A year ago, many hoped that the November G-20 Leaders’ Summit in Cannes would be an opportunity to state that the worst was over and that the world economy was on a solid growth path again. Leaders were expected to turn to long run issues to implement their vision of “strong, sustainable and balanced” global growth. In April, finance ministers already started a discussion of how to monitor key structural variables as a backdrop to a discussion on rebalancing global growth. Continue Reading ›
Today, it is clear that a sense of urgency over the short-term prospects of the global economy has returned. In the United States, growth is weak and the fraction of the population employed is at historical lows. The eurozone is facing an existential threat and even the German growth engine is slowing, perhaps even stalling. Japan cannot get out of a now two-decade long stagnation. And the widespread confidence prevailing in emerging markets is giving way to greater anxiety as global trade falters again and advanced country banks are recalling liquidity to their home bases. As has always been the case when anxiety mounts, there is a flight into the U.S. dollar despite America’s fiscal problems. The emerging market country currencies that are basically floating have depreciated sharply against the dollar. Brazil, a country that had been very worried about the appreciation of the real, has intervened to slow down a sudden marked depreciation. Turkey’s central bank is selling reserves. Equity markets have been down worldwide although there is a great deal of volatility and there have been rallies.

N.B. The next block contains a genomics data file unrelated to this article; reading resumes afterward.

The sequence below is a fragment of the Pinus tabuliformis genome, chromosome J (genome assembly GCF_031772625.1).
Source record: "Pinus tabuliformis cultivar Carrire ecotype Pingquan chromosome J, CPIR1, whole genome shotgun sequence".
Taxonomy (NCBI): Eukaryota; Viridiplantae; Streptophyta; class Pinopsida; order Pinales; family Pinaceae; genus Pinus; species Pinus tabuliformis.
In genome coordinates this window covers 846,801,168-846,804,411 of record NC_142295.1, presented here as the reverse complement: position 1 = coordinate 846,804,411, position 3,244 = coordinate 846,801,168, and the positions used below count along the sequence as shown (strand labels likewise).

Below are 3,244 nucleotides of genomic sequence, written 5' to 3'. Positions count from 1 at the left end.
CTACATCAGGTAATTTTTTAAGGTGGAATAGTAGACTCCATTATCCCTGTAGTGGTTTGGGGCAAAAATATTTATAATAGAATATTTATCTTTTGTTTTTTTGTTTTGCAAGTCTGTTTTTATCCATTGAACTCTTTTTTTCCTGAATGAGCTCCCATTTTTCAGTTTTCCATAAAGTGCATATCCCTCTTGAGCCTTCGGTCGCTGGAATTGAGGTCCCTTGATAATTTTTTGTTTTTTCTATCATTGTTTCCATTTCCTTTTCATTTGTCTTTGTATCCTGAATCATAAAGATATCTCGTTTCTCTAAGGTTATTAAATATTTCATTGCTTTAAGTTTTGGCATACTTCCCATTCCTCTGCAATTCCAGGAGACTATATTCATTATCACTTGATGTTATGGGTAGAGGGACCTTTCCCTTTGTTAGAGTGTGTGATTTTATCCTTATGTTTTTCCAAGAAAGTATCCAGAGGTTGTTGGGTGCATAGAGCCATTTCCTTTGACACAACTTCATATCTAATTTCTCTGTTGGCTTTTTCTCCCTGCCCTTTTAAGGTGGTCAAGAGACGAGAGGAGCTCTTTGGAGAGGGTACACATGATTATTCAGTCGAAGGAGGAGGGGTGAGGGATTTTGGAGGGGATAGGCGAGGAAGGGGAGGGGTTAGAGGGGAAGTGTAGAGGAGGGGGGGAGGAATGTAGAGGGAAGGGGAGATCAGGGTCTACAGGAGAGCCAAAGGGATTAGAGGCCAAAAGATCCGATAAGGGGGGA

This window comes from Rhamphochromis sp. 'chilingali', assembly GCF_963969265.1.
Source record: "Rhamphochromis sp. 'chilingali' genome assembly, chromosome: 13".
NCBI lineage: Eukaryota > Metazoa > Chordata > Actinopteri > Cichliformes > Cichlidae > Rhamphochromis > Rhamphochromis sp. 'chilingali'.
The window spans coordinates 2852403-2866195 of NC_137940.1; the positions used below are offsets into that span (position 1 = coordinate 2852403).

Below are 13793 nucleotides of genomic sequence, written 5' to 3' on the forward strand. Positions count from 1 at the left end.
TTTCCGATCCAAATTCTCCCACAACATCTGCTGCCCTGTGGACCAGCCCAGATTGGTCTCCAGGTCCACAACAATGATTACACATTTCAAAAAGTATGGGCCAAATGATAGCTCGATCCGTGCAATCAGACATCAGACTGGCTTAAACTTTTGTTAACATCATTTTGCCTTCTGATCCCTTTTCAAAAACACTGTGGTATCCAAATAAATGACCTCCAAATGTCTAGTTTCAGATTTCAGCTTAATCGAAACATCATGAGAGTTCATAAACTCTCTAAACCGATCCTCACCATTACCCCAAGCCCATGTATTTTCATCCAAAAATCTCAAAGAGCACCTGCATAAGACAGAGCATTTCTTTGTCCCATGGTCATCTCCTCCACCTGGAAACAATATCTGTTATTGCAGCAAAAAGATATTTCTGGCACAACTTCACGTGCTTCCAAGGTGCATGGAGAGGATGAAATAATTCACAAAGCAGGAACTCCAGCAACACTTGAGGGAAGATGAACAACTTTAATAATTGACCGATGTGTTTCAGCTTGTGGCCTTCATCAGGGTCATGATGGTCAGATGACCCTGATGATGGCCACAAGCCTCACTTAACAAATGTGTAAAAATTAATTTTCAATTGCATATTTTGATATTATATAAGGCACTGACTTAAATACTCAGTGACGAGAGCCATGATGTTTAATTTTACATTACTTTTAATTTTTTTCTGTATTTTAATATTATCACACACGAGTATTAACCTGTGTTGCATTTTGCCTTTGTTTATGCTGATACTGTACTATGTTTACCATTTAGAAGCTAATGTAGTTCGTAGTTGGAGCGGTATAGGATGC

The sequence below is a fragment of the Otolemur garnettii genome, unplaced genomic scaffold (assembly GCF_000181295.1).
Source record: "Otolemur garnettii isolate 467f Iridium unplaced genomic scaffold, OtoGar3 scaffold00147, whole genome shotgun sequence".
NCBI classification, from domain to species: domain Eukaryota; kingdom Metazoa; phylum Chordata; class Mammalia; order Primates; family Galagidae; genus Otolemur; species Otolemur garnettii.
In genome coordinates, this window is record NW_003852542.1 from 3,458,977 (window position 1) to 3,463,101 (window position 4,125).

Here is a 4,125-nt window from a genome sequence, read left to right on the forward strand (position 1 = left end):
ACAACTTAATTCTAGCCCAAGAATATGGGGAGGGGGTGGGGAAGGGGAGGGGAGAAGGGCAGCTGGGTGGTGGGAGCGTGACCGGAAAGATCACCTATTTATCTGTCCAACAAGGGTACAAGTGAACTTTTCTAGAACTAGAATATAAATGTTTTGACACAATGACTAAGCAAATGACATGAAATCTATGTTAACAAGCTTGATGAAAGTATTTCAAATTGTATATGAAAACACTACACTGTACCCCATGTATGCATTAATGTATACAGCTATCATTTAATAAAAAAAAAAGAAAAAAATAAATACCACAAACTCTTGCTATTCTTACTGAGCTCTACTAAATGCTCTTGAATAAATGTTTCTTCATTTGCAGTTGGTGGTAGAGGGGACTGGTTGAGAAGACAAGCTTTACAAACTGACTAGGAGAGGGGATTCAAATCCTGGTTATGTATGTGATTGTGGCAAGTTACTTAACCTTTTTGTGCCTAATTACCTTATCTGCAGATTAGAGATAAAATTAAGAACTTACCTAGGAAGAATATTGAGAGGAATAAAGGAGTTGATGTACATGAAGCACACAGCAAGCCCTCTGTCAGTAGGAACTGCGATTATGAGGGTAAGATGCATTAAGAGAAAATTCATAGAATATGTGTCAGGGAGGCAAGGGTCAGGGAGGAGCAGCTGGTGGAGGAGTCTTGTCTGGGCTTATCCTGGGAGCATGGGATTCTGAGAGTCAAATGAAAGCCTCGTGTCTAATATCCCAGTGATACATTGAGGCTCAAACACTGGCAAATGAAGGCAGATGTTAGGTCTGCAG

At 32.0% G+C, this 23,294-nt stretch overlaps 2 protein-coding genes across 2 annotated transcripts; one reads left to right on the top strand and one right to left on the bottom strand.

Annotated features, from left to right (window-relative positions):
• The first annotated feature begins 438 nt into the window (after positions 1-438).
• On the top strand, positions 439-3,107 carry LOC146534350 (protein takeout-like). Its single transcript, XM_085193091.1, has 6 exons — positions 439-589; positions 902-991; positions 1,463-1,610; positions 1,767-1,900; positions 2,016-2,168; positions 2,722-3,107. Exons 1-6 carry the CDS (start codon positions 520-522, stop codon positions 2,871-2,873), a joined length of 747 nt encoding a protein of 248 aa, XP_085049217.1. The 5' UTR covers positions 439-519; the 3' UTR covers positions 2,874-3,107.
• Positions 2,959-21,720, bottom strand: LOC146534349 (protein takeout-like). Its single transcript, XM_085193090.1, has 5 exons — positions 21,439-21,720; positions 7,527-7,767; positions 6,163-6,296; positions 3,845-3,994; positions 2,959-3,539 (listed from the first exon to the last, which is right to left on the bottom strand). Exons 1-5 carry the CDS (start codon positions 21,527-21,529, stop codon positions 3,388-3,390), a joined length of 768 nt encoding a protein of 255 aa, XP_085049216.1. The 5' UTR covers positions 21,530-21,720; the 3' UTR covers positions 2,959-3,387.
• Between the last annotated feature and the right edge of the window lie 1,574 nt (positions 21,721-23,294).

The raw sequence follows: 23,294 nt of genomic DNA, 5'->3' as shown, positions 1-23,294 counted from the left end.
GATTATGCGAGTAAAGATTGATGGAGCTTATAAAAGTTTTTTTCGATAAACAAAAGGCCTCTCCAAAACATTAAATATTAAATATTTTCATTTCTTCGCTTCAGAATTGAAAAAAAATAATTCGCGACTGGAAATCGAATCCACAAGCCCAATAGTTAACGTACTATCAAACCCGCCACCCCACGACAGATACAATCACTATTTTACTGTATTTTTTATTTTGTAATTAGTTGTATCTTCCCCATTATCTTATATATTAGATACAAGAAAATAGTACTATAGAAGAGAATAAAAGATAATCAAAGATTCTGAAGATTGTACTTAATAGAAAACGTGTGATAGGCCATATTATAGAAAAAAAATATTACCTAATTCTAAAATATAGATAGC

In 2009, the G-20 came together with a coherent package of macroeconomic measures to deal with the crisis. Today, the situation is quite different. First, in some countries, while a considerable amount of fiscal ammunition has been spent, the current slowdown in growth is shifting the balance of opinion against immediate fiscal consolidation. An increasing number of observers are now of the opinion that careful support to the recovery is more important than immediate fiscal retrenchment in those economies that have still preserved some fiscal space, including the U.S. Nonetheless, longerterm debt dynamics are very worrisome so there appears to be a serious fiscal conundrum. Second, today’s global economy seems to have entered a new phase characterized by heightened uncertainty over long-term growth prospects. In the current environment, there is greater talk of the need to implement structural reforms to provide an impetus to growth and to link macroeconomic policies, especially fiscal policy, with strategies to address structural weaknesses and to restore long-term business and consumer confidence rather than to discuss macroeconomics purely in terms of shortterm aggregate demand. Monetary and aggregate fiscal policy have reached their limits as countries have lost fiscal space and as the conundrum caused by the need for short-term support to the recovery, and the need for long-term consolidation remains unresolved. Therefore, it is the interaction between macroeconomic policy and structural reforms that is the topic of the essays in this volume.